From an industrial perspective, like in processes where increased radiation or rise in the gas level may lead to potential disaster, alarms play an important role of alerting the operators to avert the untoward incident.
Today we will be exploring how much benefit can be achieved if the concept of alarm is utilized in process management and execution.
Production is... not only about production
A lot of things need to happen besides the production activity itself, for a plant to function in a proper manner. Subsidiary functions, like procurement, maintenance, logistics, R&D & quality control should be working in a synchronized and well controlled manner.
Modern MES applications can connect the whole production process with the subsidiary functions..
- MES allows users utilizing data from the production process and from the enterprise to better execute their jobs,
- the system allows top management shaping up the operation and process to meet market needs,
- it helps managers at the plant level modify processes and activities to cater to changes initiated through top management,
- it enables operators and plant personnel to execute changes and improvements by providing them information for the current changes made which in-turn triggers more improvement.
The answer is: the Alarm Management System.
An alarm management system should stay true to its name and cause alarm in case an untoward incident is detected. However it would be better if the untoward incident is detected by the MES before it happens and the alarm thus caused completely prevents the incident from happening.
Let’s consider procurement activities. In most modern plants the pursuit of Just-in-time management is rampant and top managers want to limit the stock of raw material and consumables to the bare minimum limits.
If production for a particular item gets increased in a particular shift, causing a particular reagent ‘X’ to be consumed in a higher than usual amount, the MES should detect this by cross referencing the consumption of reagent X with the current stock held.
The Alarm Management System should immediately cause an alarm message to be sent to requisite personnel and if the MES is capable of integrating with the SCM, the alarm signal should go to the concerned vendor as well. Furthermore, the MES may be configured to keep re-sending the alarm at regular intervals until the stock is ordered or the supplier acknowledges the demand thus made.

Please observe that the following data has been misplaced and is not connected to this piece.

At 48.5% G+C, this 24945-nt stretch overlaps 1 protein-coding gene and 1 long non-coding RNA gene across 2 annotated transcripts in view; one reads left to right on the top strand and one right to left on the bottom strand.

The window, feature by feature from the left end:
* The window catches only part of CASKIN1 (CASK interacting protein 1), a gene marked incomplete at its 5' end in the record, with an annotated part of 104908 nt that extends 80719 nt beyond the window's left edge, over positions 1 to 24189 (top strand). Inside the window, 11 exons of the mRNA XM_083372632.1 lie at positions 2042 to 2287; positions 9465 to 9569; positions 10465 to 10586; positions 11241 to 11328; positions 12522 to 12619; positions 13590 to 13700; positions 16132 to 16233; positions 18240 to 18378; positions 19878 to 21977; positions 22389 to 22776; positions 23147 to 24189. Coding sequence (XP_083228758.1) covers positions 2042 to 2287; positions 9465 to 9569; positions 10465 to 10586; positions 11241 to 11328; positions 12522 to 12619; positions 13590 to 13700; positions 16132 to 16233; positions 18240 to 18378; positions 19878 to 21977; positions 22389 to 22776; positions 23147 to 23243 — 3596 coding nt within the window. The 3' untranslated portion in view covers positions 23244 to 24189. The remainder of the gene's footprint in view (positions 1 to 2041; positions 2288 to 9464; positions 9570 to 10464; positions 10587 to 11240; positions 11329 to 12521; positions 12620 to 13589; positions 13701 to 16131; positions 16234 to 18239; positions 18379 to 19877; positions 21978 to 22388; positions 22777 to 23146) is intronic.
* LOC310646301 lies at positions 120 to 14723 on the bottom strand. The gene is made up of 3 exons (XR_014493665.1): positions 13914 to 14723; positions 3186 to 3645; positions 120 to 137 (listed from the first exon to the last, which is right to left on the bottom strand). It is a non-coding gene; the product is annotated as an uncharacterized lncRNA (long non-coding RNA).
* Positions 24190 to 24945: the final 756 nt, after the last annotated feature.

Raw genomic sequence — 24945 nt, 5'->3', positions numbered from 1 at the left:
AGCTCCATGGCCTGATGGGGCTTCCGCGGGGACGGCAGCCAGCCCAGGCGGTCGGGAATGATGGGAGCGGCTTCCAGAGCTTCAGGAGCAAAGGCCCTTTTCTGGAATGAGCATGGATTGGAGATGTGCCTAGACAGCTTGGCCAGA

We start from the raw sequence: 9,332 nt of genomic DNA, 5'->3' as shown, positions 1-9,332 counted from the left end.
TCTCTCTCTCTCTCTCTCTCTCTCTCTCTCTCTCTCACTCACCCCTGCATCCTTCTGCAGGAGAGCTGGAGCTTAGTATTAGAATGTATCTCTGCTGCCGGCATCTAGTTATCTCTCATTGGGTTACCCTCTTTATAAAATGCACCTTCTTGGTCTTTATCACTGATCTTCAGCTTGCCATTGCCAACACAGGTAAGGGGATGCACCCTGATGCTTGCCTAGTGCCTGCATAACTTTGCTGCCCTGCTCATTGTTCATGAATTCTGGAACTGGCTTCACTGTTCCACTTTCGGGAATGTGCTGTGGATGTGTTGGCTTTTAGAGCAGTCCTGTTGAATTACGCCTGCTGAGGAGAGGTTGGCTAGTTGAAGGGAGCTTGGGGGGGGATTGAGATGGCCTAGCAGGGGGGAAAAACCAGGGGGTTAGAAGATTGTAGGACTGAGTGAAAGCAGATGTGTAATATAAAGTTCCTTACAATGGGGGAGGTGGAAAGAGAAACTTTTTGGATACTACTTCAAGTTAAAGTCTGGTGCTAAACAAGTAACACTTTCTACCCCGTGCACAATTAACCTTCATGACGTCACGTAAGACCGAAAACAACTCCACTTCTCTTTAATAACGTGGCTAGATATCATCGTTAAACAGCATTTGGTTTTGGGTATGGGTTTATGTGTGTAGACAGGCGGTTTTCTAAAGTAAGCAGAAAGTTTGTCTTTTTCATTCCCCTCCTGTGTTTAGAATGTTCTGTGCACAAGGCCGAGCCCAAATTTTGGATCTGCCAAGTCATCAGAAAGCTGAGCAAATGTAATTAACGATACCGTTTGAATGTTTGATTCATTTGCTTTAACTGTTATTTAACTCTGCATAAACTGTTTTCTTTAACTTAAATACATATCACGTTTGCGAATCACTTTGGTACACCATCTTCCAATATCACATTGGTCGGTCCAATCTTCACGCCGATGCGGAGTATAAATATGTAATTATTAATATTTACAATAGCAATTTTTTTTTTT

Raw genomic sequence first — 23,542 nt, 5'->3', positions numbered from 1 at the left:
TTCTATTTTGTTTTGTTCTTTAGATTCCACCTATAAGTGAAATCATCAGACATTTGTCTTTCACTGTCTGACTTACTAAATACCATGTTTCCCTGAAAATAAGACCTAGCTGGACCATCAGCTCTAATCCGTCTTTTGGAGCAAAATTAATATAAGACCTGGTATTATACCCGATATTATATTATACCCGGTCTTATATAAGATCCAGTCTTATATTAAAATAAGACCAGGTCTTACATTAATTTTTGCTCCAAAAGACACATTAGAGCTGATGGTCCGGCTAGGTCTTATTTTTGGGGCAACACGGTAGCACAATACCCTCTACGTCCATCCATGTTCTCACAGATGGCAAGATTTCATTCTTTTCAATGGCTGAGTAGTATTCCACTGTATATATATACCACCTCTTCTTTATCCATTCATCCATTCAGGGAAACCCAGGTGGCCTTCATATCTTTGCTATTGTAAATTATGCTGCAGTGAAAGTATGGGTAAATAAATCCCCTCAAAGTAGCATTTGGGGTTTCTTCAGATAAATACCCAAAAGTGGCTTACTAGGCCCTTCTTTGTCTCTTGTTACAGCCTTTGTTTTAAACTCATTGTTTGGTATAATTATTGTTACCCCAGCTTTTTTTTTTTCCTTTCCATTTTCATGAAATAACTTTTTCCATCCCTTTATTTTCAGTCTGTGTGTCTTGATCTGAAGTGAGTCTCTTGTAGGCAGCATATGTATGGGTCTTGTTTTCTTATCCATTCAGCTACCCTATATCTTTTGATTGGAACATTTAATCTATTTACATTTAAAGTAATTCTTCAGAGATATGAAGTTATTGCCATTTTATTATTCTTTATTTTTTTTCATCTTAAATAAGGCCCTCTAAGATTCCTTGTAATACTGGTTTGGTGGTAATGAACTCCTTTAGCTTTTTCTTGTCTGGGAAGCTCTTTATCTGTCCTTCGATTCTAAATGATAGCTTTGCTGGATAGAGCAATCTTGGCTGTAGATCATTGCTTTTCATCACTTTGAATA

In the above scenario, chances of personnel taking action and replenishing the required material increase drastically.
Any best-in-class alarm management system should target three main deliverables:
- to inform requisite parties,
- to guide them to take action,
- to follow-up and ensure the correct activity has been performed or escalate the matter to a level where the necessary action is taken.
Configurability is a key to successful alarm management
Modern MES applications are configurable and thereby allow users defining scenarios which should be considered as alarm worthy and also the actions which should then be triggered through the system.
The granularity with which Alarm Management System can be implemented would depend both on the knowledge of the process owners and the capability of the software vendor. In a complex manufacturing environment there might be hundreds or thousands of material types, parts, consumables and assemblies being used to produce an array of similar or dissimilar products.
An ordinary MES application would at best be able to detect a shortage and inform the operator on the floor. A more proactive MES would be considered more granular in its approach to Alarm management. The key here is to allow notifications to be raised based on defined set of rules for each and every possible event and item type.
The best alarm systems would be those which allow users to prevent mishaps and not just detect them. The ability of MES to capture events and analyze them, coupled with the alarm functionality to notify, and ensure required tasks are performed, can help save modern plants a lot of money in down-time, delay and damage losses.